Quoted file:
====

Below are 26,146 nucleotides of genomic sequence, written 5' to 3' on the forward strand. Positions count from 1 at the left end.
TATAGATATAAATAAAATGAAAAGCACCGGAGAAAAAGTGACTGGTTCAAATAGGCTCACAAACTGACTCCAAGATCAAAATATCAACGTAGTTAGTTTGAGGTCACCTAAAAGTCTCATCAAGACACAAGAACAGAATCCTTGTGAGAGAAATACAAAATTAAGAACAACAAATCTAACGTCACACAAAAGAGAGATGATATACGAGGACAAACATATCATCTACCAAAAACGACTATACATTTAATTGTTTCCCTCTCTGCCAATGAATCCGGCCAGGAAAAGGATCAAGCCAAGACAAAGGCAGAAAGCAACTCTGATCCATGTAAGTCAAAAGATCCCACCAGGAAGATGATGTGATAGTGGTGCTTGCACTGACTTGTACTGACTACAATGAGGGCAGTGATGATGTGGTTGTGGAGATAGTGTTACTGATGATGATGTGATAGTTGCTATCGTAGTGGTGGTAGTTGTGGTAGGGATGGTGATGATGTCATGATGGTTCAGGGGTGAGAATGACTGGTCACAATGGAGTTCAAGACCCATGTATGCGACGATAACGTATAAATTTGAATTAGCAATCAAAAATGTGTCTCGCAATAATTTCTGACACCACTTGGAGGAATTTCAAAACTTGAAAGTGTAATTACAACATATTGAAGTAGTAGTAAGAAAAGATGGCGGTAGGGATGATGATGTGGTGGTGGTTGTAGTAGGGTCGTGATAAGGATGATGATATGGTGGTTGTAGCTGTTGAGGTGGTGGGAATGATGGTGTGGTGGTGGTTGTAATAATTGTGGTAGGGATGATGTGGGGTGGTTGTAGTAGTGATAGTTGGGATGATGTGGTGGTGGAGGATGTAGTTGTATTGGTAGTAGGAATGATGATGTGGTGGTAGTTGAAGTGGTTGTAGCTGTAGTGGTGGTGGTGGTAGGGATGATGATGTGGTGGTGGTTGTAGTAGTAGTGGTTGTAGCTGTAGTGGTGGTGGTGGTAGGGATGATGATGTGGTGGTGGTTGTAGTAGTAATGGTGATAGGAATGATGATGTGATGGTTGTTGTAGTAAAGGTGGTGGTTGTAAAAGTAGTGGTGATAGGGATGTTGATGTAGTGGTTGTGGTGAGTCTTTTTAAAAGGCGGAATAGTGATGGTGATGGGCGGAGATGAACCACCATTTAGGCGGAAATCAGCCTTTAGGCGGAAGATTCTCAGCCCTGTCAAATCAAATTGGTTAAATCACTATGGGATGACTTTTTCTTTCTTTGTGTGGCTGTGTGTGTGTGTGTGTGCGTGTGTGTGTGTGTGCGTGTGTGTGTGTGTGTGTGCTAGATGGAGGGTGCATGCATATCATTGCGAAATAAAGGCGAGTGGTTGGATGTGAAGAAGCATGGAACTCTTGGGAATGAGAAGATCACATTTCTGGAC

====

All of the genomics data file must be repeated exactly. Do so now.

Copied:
Below are 26,146 nucleotides of genomic sequence, written 5' to 3' on the forward strand. Positions count from 1 at the left end.
TATAGATATAAATAAAATGAAAAGCACCGGAGAAAAAGTGACTGGTTCAAATAGGCTCACAAACTGACTCCAAGATCAAAATATCAACGTAGTTAGTTTGAGGTCACCTAAAAGTCTCATCAAGACACAAGAACAGAATCCTTGTGAGAGAAATACAAAATTAAGAACAACAAATCTAACGTCACACAAAAGAGAGATGATATACGAGGACAAACATATCATCTACCAAAAACGACTATACATTTAATTGTTTCCCTCTCTGCCAATGAATCCGGCCAGGAAAAGGATCAAGCCAAGACAAAGGCAGAAAGCAACTCTGATCCATGTAAGTCAAAAGATCCCACCAGGAAGATGATGTGATAGTGGTGCTTGCACTGACTTGTACTGACTACAATGAGGGCAGTGATGATGTGGTTGTGGAGATAGTGTTACTGATGATGATGTGATAGTTGCTATCGTAGTGGTGGTAGTTGTGGTAGGGATGGTGATGATGTCATGATGGTTCAGGGGTGAGAATGACTGGTCACAATGGAGTTCAAGACCCATGTATGCGACGATAACGTATAAATTTGAATTAGCAATCAAAAATGTGTCTCGCAATAATTTCTGACACCACTTGGAGGAATTTCAAAACTTGAAAGTGTAATTACAACATATTGAAGTAGTAGTAAGAAAAGATGGCGGTAGGGATGATGATGTGGTGGTGGTTGTAGTAGGGTCGTGATAAGGATGATGATATGGTGGTTGTAGCTGTTGAGGTGGTGGGAATGATGGTGTGGTGGTGGTTGTAATAATTGTGGTAGGGATGATGTGGGGTGGTTGTAGTAGTGATAGTTGGGATGATGTGGTGGTGGAGGATGTAGTTGTATTGGTAGTAGGAATGATGATGTGGTGGTAGTTGAAGTGGTTGTAGCTGTAGTGGTGGTGGTGGTAGGGATGATGATGTGGTGGTGGTTGTAGTAGTAGTGGTTGTAGCTGTAGTGGTGGTGGTGGTAGGGATGATGATGTGGTGGTGGTTGTAGTAGTAATGGTGATAGGAATGATGATGTGATGGTTGTTGTAGTAAAGGTGGTGGTTGTAAAAGTAGTGGTGATAGGGATGTTGATGTAGTGGTTGTGGTGAGTCTTTTTAAAAGGCGGAATAGTGATGGTGATGGGCGGAGATGAACCACCATTTAGGCGGAAATCAGCCTTTAGGCGGAAGATTCTCAGCCCTGTCAAATCAAATTGGTTAAATCACTATGGGATGACTTTTTCTTTCTTTGTGTGGCTGTGTGTGTGTGTGTGTGCGTGTGTGTGTGTGTGCGTGTGTGTGTGTGTGTGTGCTAGATGGAGGGTGCATGCATATCATTGCGAAATAAAGGCGAGTGGTTGGATGTGAAGAAGCATGGAACTCTTGGGAATGAGAAGATCACATTTCTGGAC